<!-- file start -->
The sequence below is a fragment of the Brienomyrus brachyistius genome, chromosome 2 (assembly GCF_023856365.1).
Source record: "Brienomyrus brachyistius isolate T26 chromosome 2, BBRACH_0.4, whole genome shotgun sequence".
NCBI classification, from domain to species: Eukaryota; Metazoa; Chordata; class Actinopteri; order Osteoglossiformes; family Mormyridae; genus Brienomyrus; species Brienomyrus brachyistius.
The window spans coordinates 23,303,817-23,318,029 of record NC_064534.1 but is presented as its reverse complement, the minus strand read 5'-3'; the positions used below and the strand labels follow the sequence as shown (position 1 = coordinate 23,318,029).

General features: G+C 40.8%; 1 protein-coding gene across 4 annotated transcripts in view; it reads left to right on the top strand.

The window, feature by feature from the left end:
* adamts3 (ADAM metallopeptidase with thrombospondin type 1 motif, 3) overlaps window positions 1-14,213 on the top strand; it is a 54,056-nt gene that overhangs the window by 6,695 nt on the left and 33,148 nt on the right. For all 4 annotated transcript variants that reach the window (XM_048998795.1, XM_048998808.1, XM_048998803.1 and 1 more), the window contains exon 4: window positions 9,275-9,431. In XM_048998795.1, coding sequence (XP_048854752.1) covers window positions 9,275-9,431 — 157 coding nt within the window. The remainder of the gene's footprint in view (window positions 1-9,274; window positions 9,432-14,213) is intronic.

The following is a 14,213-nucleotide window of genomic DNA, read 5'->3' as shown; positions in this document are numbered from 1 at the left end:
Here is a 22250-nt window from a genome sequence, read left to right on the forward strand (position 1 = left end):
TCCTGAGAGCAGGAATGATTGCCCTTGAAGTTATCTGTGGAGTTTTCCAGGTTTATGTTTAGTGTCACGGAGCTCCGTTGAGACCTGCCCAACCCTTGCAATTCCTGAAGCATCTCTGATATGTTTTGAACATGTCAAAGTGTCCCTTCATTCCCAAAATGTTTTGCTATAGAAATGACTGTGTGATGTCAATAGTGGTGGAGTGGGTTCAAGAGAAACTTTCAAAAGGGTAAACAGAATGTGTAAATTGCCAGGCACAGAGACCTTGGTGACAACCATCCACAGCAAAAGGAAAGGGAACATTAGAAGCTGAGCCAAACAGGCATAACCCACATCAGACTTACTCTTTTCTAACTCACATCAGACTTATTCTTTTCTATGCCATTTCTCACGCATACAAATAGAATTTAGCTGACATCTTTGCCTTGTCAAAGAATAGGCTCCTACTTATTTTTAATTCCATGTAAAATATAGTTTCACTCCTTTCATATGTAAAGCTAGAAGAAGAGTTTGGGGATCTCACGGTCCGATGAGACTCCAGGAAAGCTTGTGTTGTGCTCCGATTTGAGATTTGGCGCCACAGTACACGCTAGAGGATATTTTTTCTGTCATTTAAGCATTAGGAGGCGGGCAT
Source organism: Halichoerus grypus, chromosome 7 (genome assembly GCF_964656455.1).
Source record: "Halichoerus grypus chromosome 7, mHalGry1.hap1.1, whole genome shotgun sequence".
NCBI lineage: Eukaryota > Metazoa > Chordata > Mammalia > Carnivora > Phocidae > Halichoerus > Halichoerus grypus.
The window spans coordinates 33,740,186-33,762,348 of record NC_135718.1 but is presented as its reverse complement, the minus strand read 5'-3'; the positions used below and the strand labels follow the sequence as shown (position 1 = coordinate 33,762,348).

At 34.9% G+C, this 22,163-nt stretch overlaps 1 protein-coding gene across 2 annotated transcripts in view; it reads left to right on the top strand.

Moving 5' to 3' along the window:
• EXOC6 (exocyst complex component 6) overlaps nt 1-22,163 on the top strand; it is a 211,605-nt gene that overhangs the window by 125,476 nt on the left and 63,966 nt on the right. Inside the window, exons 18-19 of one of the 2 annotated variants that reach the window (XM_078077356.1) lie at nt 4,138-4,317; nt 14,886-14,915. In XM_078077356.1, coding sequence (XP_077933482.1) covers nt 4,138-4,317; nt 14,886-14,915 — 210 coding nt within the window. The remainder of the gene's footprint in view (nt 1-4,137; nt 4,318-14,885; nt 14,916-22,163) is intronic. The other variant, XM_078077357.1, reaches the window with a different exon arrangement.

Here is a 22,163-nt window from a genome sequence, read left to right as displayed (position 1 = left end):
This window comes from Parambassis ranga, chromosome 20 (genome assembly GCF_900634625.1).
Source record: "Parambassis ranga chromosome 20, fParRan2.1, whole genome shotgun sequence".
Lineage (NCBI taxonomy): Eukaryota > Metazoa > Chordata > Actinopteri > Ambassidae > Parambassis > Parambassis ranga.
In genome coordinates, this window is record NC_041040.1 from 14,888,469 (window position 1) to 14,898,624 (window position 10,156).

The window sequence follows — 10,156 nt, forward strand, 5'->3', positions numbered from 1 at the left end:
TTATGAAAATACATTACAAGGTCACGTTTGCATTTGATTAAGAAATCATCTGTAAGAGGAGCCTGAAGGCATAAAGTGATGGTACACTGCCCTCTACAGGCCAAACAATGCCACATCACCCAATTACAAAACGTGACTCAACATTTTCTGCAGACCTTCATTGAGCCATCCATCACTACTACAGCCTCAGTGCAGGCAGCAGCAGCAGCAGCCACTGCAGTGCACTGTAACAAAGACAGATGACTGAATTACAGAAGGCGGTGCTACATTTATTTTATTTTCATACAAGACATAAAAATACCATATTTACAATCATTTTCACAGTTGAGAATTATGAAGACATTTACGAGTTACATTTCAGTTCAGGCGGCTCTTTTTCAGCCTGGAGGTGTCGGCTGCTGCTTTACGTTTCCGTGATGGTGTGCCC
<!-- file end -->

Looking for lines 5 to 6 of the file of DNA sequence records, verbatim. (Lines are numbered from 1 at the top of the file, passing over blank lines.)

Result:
General features: G+C 40.8%; 1 protein-coding gene across 4 annotated transcripts in view; it reads left to right on the top strand.

The window, feature by feature from the left end: